And this time it looks genuine.

New images of the Xbox Series X’s casing have appeared online, giving us our strongest indication yet of what kind of input and output ports are found on the rear of the machine. The legacy HDMI input from the TVTVTVTV era is gone, replaced with a rather more mundane arrangement of USB ports, Toslink, Ethernet and a curious non-identified mystery port.

The images first surfaced on NeoGAF, with acknowledgement that this is the real deal coming via Thurrott’s Brad Samms – a site and an author well known for deeply embedded sources within Microsoft. Adding a little extra weight to the validity of this source is that a Twitter user – amusingly – claimed the machine on his Microsoft accont via the clearly visible serial number.

With all of this in mind, the likelihood is that this is a genuine look at an Xbox Series X casing from new angles as opposed to an elaborately fake render or 3D printing. We see further air intakes (though not quite as large as I imagined) along with a standard figure-eight power input, Ethernet input and dual USB ‘SuperSpeed’ ports, Toslink audio and an HDMI 2.1 output. There’s also a Kensington lock too, for the security-conscious amongst us.

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The two leaked image, which first appeared on NeoGAF, courtesy of user Curry Panda.

However, the nature of the port to the left of the HDMI output that remains a mystery. Brad Samms suggests that it’s some kind of diagnostic port that may not appear on final hardware (this unit is clearly marked as a prototype). However, although purely speculation on our behalf, we wouldn’t be surprised at all if this eventually turns out to be an expandable storage bay for NVMe PCI Express drives, perhaps encased in some kind of stick-like cartridge configuration – an idea mooted by our very own John Linneman when the Series X was first unveiled.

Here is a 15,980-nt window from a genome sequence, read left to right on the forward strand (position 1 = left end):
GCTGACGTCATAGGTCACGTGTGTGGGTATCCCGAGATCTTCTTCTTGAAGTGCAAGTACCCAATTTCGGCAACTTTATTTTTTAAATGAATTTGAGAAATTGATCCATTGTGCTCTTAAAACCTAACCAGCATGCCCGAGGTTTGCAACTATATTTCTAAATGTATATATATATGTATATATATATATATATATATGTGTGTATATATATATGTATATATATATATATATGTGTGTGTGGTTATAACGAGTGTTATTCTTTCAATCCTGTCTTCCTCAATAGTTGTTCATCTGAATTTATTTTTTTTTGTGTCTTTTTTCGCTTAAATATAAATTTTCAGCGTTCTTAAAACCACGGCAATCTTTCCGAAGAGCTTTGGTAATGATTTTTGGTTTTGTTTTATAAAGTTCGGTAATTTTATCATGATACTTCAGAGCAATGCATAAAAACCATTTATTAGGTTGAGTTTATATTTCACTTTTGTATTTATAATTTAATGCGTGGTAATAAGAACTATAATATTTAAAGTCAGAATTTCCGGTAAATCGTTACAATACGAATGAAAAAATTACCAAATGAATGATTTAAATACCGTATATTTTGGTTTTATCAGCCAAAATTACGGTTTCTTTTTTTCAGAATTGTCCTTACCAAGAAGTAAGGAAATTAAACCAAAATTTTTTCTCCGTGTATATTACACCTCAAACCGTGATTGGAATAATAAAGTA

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The dimensions look right and it would provide an easy plug ‘n’ play solution to a serious challenge posed by the move to ultra-fast solid-state storage: in a world where games are now frequently over 100GB in size, how do you deliver a cost effective console that’s still capable of housing a substantial game collection? This may well be the next-gen iteration of the slot-in hard drive idea we saw Microsoft explore with Xbox 360.

With prototype Xbox Series X hardware now leaking like this, hopefully we’ll get to see something more official from Microsoft soon.





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